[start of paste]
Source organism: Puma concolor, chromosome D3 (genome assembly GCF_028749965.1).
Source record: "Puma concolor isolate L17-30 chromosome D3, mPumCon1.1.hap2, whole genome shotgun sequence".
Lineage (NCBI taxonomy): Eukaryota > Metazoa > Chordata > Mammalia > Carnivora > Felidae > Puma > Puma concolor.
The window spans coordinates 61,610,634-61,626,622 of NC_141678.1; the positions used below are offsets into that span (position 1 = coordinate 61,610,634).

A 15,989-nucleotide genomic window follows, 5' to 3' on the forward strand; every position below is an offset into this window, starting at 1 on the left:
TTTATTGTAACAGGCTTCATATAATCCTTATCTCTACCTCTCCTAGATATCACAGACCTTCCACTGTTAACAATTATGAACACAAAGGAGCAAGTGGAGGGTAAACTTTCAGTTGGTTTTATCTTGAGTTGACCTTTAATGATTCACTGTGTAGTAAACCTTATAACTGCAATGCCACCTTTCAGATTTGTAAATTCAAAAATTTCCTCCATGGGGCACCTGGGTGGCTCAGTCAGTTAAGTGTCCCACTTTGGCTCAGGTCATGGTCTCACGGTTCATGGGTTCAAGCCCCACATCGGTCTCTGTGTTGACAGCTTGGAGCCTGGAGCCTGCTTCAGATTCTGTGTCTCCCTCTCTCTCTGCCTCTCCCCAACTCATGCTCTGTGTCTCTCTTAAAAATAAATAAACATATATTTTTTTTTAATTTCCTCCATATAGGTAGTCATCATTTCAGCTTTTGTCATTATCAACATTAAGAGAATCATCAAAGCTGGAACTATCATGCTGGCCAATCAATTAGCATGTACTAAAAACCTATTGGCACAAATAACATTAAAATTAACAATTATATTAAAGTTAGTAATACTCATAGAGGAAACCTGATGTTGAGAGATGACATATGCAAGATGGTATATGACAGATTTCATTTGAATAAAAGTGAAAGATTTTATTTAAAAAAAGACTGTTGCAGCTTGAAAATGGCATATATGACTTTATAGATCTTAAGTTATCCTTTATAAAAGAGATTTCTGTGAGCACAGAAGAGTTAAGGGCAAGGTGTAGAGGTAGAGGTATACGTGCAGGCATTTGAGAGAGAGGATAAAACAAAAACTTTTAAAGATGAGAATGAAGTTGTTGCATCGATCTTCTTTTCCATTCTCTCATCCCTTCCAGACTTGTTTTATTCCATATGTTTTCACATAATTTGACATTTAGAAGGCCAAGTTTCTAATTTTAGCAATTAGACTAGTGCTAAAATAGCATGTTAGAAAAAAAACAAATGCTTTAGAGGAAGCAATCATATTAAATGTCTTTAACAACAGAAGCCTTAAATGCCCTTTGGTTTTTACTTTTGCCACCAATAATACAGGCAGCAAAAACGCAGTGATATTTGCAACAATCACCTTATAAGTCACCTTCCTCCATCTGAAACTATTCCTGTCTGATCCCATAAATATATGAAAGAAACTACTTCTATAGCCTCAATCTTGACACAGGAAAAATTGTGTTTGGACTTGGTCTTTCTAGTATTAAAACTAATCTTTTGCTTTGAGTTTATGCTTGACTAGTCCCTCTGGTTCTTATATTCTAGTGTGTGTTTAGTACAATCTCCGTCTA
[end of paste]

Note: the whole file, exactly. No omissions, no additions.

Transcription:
Source organism: Puma concolor, chromosome D3 (genome assembly GCF_028749965.1).
Source record: "Puma concolor isolate L17-30 chromosome D3, mPumCon1.1.hap2, whole genome shotgun sequence".
Lineage (NCBI taxonomy): Eukaryota > Metazoa > Chordata > Mammalia > Carnivora > Felidae > Puma > Puma concolor.
The window spans coordinates 61,610,634-61,626,622 of NC_141678.1; the positions used below are offsets into that span (position 1 = coordinate 61,610,634).

A 15,989-nucleotide genomic window follows, 5' to 3' on the forward strand; every position below is an offset into this window, starting at 1 on the left:
TTTATTGTAACAGGCTTCATATAATCCTTATCTCTACCTCTCCTAGATATCACAGACCTTCCACTGTTAACAATTATGAACACAAAGGAGCAAGTGGAGGGTAAACTTTCAGTTGGTTTTATCTTGAGTTGACCTTTAATGATTCACTGTGTAGTAAACCTTATAACTGCAATGCCACCTTTCAGATTTGTAAATTCAAAAATTTCCTCCATGGGGCACCTGGGTGGCTCAGTCAGTTAAGTGTCCCACTTTGGCTCAGGTCATGGTCTCACGGTTCATGGGTTCAAGCCCCACATCGGTCTCTGTGTTGACAGCTTGGAGCCTGGAGCCTGCTTCAGATTCTGTGTCTCCCTCTCTCTCTGCCTCTCCCCAACTCATGCTCTGTGTCTCTCTTAAAAATAAATAAACATATATTTTTTTTTAATTTCCTCCATATAGGTAGTCATCATTTCAGCTTTTGTCATTATCAACATTAAGAGAATCATCAAAGCTGGAACTATCATGCTGGCCAATCAATTAGCATGTACTAAAAACCTATTGGCACAAATAACATTAAAATTAACAATTATATTAAAGTTAGTAATACTCATAGAGGAAACCTGATGTTGAGAGATGACATATGCAAGATGGTATATGACAGATTTCATTTGAATAAAAGTGAAAGATTTTATTTAAAAAAAGACTGTTGCAGCTTGAAAATGGCATATATGACTTTATAGATCTTAAGTTATCCTTTATAAAAGAGATTTCTGTGAGCACAGAAGAGTTAAGGGCAAGGTGTAGAGGTAGAGGTATACGTGCAGGCATTTGAGAGAGAGGATAAAACAAAAACTTTTAAAGATGAGAATGAAGTTGTTGCATCGATCTTCTTTTCCATTCTCTCATCCCTTCCAGACTTGTTTTATTCCATATGTTTTCACATAATTTGACATTTAGAAGGCCAAGTTTCTAATTTTAGCAATTAGACTAGTGCTAAAATAGCATGTTAGAAAAAAAACAAATGCTTTAGAGGAAGCAATCATATTAAATGTCTTTAACAACAGAAGCCTTAAATGCCCTTTGGTTTTTACTTTTGCCACCAATAATACAGGCAGCAAAAACGCAGTGATATTTGCAACAATCACCTTATAAGTCACCTTCCTCCATCTGAAACTATTCCTGTCTGATCCCATAAATATATGAAAGAAACTACTTCTATAGCCTCAATCTTGACACAGGAAAAATTGTGTTTGGACTTGGTCTTTCTAGTATTAAAACTAATCTTTTGCTTTGAGTTTATGCTTGACTAGTCCCTCTGGTTCTTATATTCTAGTGTGTGTTTAGTACAATCTCCGTCTA